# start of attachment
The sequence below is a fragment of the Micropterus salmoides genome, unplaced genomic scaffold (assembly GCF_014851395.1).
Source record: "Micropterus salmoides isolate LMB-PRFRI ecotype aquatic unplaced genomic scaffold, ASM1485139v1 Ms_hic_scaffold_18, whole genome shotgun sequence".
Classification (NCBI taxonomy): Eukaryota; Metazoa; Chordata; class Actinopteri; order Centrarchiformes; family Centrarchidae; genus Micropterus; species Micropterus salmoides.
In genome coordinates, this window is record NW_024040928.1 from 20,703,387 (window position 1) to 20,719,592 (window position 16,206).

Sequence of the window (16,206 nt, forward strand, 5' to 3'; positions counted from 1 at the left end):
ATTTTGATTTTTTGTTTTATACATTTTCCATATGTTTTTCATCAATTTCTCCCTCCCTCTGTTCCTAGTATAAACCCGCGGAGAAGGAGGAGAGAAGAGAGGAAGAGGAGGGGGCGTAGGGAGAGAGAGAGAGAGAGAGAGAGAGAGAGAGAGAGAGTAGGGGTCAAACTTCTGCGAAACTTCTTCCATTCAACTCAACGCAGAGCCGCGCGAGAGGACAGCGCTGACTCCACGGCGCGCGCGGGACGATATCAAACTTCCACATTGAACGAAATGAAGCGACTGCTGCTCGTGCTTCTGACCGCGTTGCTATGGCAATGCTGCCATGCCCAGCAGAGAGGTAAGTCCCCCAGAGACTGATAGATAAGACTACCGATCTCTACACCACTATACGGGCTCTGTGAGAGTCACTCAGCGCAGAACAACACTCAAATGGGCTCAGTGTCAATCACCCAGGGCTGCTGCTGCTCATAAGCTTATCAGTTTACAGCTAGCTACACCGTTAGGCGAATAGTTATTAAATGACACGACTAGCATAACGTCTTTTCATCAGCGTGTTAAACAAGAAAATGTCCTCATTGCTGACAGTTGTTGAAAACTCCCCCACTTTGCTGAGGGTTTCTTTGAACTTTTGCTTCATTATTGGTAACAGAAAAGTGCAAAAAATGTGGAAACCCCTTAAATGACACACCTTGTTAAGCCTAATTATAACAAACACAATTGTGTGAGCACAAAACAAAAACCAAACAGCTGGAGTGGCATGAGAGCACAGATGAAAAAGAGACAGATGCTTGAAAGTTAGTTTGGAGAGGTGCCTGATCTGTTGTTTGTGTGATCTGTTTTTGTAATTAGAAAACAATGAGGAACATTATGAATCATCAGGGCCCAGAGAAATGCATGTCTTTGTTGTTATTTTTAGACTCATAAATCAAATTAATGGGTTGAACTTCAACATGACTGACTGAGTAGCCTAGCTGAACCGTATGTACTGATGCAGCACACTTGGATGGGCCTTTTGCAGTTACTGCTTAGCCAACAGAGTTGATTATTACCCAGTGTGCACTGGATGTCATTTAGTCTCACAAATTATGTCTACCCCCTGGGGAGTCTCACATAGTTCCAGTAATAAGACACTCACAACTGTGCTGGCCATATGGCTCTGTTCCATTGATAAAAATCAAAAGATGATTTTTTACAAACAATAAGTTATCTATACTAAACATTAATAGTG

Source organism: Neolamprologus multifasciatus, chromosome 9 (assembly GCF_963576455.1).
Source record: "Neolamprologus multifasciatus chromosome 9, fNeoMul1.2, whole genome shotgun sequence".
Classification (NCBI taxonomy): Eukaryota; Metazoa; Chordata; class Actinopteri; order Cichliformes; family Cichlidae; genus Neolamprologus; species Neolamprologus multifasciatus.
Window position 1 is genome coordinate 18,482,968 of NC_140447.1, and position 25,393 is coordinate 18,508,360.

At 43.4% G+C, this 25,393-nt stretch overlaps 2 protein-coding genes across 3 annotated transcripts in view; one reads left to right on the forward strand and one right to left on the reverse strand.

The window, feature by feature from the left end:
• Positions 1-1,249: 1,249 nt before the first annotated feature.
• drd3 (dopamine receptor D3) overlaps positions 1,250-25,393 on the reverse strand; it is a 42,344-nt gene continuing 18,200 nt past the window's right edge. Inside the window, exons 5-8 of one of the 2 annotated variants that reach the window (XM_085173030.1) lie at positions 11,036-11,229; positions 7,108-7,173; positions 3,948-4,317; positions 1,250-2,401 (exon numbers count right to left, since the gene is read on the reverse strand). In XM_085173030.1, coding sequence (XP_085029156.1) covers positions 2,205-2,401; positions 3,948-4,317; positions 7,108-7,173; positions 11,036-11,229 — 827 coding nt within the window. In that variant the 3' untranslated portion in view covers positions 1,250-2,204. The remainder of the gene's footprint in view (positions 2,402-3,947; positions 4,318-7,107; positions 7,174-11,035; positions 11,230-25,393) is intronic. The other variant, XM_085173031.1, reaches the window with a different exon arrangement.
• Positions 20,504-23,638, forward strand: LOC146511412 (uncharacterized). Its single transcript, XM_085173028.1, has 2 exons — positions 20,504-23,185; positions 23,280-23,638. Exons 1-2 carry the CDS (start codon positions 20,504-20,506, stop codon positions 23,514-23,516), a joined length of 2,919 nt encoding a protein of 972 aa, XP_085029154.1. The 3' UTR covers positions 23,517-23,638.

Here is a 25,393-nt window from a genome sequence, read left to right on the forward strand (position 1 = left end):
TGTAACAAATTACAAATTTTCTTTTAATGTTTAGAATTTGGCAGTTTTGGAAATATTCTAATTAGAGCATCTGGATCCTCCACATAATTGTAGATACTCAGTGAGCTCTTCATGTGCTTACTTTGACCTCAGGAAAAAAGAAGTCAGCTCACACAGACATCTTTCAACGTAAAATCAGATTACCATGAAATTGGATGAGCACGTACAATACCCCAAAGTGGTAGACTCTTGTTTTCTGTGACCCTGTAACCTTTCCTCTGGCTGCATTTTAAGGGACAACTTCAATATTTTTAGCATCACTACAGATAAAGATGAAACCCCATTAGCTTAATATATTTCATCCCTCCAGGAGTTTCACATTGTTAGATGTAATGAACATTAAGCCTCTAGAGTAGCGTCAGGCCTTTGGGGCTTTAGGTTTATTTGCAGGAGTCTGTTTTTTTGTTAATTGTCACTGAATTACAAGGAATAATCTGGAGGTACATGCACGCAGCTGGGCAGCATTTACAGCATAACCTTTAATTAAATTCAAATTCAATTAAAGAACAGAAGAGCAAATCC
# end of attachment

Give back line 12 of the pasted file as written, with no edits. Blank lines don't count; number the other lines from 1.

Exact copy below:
The window, feature by feature from the left end: